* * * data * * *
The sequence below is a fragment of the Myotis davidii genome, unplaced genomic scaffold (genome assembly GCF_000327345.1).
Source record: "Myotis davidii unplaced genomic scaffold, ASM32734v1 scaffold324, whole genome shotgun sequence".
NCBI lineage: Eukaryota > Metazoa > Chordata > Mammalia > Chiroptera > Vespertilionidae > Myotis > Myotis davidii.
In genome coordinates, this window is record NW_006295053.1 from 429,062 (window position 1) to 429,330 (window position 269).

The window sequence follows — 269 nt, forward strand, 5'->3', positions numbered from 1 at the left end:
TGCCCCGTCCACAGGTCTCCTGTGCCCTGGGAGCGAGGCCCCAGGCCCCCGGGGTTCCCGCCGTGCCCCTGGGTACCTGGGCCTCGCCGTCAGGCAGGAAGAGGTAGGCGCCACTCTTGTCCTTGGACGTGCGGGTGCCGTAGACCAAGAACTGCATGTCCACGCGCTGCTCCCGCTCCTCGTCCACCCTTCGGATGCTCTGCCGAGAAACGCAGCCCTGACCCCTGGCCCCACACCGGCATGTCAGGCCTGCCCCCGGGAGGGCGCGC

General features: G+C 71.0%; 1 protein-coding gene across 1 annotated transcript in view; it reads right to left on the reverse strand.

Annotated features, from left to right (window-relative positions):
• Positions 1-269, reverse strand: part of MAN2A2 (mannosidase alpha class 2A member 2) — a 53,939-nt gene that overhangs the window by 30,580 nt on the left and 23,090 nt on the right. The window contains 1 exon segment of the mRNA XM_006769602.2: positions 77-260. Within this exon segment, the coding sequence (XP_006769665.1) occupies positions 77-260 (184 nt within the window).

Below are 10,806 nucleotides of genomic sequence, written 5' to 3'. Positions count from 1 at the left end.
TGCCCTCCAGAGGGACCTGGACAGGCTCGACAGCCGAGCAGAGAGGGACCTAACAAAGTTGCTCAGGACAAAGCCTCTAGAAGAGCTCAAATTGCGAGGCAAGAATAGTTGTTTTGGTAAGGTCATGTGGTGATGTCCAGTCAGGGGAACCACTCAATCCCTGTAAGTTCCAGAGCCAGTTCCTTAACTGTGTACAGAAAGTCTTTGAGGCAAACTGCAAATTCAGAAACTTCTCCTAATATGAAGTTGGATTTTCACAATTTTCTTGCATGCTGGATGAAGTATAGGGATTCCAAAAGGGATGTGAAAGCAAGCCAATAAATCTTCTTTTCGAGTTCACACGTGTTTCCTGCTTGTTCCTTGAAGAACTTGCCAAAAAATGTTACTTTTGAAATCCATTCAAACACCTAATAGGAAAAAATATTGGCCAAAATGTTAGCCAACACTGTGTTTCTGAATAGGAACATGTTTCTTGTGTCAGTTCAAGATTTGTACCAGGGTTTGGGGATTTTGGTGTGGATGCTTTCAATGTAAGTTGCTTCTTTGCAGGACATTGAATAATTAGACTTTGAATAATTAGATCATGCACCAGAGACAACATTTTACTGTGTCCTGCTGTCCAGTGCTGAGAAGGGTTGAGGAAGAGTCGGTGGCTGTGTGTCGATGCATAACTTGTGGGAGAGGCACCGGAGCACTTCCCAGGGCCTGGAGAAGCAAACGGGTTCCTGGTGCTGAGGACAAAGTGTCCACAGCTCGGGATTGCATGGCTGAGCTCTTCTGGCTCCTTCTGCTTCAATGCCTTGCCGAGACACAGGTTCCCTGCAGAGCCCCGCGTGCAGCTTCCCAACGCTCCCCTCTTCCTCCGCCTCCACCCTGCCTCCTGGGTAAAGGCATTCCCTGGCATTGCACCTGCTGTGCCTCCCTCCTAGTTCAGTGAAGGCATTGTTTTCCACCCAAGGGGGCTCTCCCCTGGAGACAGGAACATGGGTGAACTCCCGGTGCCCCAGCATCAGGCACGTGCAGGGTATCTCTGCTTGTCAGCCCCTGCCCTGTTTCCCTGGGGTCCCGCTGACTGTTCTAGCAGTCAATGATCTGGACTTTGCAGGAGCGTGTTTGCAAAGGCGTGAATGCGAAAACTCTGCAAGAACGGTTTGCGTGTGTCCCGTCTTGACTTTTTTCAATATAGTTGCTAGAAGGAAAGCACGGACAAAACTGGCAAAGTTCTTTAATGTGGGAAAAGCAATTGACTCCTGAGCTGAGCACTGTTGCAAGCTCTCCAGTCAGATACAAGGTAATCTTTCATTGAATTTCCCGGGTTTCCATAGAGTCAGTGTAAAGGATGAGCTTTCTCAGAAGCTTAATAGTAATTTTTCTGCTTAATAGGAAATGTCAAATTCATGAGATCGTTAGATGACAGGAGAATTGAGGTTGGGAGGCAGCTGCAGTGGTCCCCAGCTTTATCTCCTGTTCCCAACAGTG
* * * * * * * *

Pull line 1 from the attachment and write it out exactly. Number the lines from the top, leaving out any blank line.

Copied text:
The sequence below is a fragment of the Myotis davidii genome, unplaced genomic scaffold (genome assembly GCF_000327345.1).